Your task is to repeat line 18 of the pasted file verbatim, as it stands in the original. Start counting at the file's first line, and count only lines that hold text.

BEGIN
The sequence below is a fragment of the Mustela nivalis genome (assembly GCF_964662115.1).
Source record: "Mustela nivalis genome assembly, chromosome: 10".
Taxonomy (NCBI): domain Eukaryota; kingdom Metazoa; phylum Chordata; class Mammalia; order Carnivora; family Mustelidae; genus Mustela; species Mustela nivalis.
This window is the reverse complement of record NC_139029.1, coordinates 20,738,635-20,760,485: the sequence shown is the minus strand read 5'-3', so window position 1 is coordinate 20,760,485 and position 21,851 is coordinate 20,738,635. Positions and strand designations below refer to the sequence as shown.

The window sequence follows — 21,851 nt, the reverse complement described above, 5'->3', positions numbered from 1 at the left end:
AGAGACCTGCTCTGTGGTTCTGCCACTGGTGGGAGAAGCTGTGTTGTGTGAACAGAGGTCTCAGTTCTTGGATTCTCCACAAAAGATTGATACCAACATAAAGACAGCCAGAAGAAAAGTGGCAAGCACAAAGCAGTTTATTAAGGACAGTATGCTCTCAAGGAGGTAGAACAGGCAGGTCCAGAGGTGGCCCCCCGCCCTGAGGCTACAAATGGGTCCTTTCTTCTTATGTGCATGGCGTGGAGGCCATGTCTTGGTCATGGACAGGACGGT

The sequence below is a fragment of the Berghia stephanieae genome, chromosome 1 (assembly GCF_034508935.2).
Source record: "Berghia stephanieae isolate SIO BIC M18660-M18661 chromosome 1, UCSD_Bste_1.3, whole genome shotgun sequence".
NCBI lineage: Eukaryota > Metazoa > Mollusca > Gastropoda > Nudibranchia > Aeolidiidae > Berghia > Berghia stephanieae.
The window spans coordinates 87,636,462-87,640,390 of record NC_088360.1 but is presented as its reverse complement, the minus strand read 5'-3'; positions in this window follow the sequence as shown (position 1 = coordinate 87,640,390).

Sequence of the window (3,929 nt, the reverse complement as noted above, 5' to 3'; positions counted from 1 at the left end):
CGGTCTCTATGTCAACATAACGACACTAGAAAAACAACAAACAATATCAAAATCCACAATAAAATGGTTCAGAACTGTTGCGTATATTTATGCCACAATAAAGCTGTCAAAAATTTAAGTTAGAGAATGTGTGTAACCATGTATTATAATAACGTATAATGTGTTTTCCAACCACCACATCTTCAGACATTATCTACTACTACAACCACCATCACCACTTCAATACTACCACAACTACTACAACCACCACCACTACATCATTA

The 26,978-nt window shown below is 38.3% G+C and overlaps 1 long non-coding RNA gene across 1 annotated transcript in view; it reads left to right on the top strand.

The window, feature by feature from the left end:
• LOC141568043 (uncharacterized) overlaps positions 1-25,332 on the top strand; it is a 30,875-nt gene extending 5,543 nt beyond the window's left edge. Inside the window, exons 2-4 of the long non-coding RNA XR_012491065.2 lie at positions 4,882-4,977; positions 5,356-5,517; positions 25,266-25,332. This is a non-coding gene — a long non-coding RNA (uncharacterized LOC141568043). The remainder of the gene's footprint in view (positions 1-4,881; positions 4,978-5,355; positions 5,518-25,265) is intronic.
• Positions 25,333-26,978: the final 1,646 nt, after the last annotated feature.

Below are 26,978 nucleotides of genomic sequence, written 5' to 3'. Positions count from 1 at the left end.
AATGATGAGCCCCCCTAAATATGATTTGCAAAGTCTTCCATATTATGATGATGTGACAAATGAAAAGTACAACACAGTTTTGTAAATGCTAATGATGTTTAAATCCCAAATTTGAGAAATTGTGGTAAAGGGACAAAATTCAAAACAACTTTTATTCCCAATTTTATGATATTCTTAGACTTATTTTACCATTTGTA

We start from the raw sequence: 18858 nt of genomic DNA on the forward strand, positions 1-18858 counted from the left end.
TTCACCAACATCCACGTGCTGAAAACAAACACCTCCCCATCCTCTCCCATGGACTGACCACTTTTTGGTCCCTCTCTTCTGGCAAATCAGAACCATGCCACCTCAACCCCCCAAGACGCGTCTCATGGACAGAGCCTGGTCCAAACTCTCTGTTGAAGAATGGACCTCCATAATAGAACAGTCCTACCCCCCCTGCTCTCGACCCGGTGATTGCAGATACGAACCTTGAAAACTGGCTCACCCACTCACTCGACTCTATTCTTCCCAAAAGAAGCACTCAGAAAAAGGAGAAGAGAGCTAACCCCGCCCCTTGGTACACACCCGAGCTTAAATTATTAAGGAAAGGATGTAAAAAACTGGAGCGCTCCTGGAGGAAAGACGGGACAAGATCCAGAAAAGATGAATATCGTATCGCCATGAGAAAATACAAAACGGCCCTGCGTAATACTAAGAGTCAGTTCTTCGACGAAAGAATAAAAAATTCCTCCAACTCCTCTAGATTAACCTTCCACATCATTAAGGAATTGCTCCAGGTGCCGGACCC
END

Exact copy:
AATGATGAGCCCCCCTAAATATGATTTGCAAAGTCTTCCATATTATGATGATGTGACAAATGAAAAGTACAACACAGTTTTGTAAATGCTAATGATGTTTAAATCCCAAATTTGAGAAATTGTGGTAAAGGGACAAAATTCAAAACAACTTTTATTCCCAATTTTATGATATTCTTAGACTTATTTTACCATTTGTA